encouraged the Roman Catholics to do the like. They did not stick to sell the very
houses of such as were most resolute and constant in their Profession.
It is supposed, according to a moderate calculation, that, in the time of four or five
days, the Protestants of the City were the poorer by a Million of money [that is,
1,000,000 livres-100,000 pounds]
than they were, before the entering of these
Missionaries. There were Soldiers who demanded 400 Crowns [80 pounds] a piece
from their hosts, for spending money; and many Protestants were forced to pay down
10 Pistoles [8 pounds 15 shillings] to each Soldier, on the same account.
In the meantime, the outrages they committed upon their Persons were most
detestable and barbarous. I have only here set down some few; of which I have been
particularly informed.
A certain tailor, named Bearnois, was bound and dragged by the Soldiers to the
'Corps de Guard'; where they boxed and buffeted him all night: all which blows and
indignities he suffered with the greatest
constancy imaginable.
The Troopers who Quartered with Monsieur Solignac, made his dining room a stable
for their horses; though the furniture of it was valued at 10,000 Livres [10,000
pounds], and forced him to turn the broach
[spit] till his arm was nearly burnt, by
their continual casting of wood upon the fire.
A passenger, as he went through the said City, saw some Soldiers beating a poor man,
even to death, for to force him to go to Mass: whilst the constant Martyr, to his last
breath, cried, He would never do it!; and only requested, They would dispatch and
make an end of him!
The Barons de Caussade and de la Motte, whose constancy and piety might have
inspired courage and resolution to the rest of the citizens, were sent away to Cahors.
Monsier D'Alliez, one of the prime Gentlemen of Montauban, being a venerable old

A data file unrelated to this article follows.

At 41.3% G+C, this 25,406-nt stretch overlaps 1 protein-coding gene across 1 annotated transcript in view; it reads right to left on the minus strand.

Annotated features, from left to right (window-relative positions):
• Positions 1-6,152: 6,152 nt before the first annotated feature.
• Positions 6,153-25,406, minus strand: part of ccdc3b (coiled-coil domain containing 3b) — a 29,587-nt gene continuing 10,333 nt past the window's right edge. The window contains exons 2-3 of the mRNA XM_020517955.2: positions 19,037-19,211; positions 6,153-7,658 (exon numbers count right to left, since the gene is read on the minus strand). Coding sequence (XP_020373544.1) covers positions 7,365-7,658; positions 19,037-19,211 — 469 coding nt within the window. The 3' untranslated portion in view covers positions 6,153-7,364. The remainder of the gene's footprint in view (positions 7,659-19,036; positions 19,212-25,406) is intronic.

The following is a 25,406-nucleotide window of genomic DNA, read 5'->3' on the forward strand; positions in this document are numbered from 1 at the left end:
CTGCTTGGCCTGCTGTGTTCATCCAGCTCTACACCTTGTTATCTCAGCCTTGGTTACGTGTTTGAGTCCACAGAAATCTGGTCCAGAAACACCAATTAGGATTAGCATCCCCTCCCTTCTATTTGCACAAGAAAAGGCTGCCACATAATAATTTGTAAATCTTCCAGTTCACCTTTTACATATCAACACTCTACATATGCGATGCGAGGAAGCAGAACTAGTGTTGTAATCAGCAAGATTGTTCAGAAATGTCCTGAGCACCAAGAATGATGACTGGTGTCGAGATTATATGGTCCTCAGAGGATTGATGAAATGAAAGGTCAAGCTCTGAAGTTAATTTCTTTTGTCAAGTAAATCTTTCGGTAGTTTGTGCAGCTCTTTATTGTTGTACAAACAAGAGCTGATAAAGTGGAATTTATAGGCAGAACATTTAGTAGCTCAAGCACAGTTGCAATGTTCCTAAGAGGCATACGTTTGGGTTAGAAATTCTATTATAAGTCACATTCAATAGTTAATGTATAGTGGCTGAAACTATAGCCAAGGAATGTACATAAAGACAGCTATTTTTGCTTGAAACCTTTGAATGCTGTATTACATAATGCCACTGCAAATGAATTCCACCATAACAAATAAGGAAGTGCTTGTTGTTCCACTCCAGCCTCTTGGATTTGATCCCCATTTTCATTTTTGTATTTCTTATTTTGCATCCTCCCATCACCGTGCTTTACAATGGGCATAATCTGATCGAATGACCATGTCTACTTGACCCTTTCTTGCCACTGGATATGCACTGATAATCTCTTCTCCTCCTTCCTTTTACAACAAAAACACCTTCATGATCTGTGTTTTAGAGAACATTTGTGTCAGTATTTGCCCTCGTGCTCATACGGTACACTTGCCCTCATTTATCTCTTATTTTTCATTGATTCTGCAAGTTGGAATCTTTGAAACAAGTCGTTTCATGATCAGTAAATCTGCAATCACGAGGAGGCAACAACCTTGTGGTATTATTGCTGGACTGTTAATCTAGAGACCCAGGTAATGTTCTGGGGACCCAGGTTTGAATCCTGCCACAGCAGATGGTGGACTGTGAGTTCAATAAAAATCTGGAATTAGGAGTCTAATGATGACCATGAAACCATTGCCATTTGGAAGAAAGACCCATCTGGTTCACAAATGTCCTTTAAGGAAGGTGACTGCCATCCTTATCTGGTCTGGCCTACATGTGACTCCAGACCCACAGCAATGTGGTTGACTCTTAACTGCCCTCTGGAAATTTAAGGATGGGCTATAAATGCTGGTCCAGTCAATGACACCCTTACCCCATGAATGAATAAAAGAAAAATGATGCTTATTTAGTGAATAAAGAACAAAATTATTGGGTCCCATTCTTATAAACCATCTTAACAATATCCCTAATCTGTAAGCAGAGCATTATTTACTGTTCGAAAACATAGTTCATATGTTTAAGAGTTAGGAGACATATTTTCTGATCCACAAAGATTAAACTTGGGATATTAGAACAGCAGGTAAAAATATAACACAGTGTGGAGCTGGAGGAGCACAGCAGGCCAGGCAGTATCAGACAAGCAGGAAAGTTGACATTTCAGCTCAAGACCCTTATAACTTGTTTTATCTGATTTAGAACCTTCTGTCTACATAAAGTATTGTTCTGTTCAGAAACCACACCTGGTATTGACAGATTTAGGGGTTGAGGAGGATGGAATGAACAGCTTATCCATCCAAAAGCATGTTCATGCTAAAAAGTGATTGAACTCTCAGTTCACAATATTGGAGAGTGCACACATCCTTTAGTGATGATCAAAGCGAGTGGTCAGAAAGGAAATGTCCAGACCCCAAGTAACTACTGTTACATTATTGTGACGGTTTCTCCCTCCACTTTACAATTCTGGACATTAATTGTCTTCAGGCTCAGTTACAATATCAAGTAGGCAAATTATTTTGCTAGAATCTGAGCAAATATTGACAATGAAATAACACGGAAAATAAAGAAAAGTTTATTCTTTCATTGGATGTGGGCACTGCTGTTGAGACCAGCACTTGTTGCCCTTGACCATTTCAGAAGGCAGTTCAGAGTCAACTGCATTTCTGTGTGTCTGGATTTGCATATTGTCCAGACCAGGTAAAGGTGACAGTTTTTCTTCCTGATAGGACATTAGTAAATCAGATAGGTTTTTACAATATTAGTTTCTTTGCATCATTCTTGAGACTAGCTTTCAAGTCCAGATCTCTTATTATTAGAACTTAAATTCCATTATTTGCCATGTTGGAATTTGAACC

man, found so ill treatment at their hands, as it is thought that he will -p 161- scarcely
escape with his life.
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Monsieur de Garrison, who was one of the most considerable men of the City, and an
intimate friends of the Intendant, went and cast himself at his feet; imploring his
protection, and conjuring him to rid him of his Soldiers, that he might have no force
put upon his Conscience: adding, That, in recompense of the favour he begged of
him, he would willingly give himn all he had! which was to the value of about a
Million of Livres [=100,000 pounds]. But, by all his entreaties and proffers, he could
not in the least prevail with the Intendant: who gave orders that, for a terror to the
meaner sort, he should be worse used than the rest, by dragging him along the
streets.
The Method they most commonly made use of, for to make them abjure their
Religion, and which could not be the product of anything but Hell, was this. Some of
the most strong and vigorous Soldiers took their Hosts, or other persons of the
house, and walked them up and down in some chamber, continually tickling them,
and tossing them like a ball from one to another; without giving them the least
intermission: and keeping them in this condition for three days and nights together;
without meat, drink, or sleep. When they were so wearied and fainting that they
could no longer stand upon their legs; they laid them on a bed; continuing as before
to tickle and torment them. After some time, when they thought them somewhat
recovered, they made them rise, and walked them up and down as before; sometimes
tickling, and at other times lashing them with rods, to keep them from sleeping.
As soon as one party of these barbarous Tormentors were tired and wearied out, they
were relieved by others of their companions; who, coming fresh to the work, with
greater vigour and violence reiterated the same course. By this infernal invention
(which they had formerly made use of, with success, in Bearn and other places) many
went distracted [insane]; and others became mopish and stupid, and remain so.
Those who made their escape were fain to abandon their estates; yea, their Wives,
children, and aged relations, to the mercy of these barbarous, and more than savage,
Troops. (p. 162)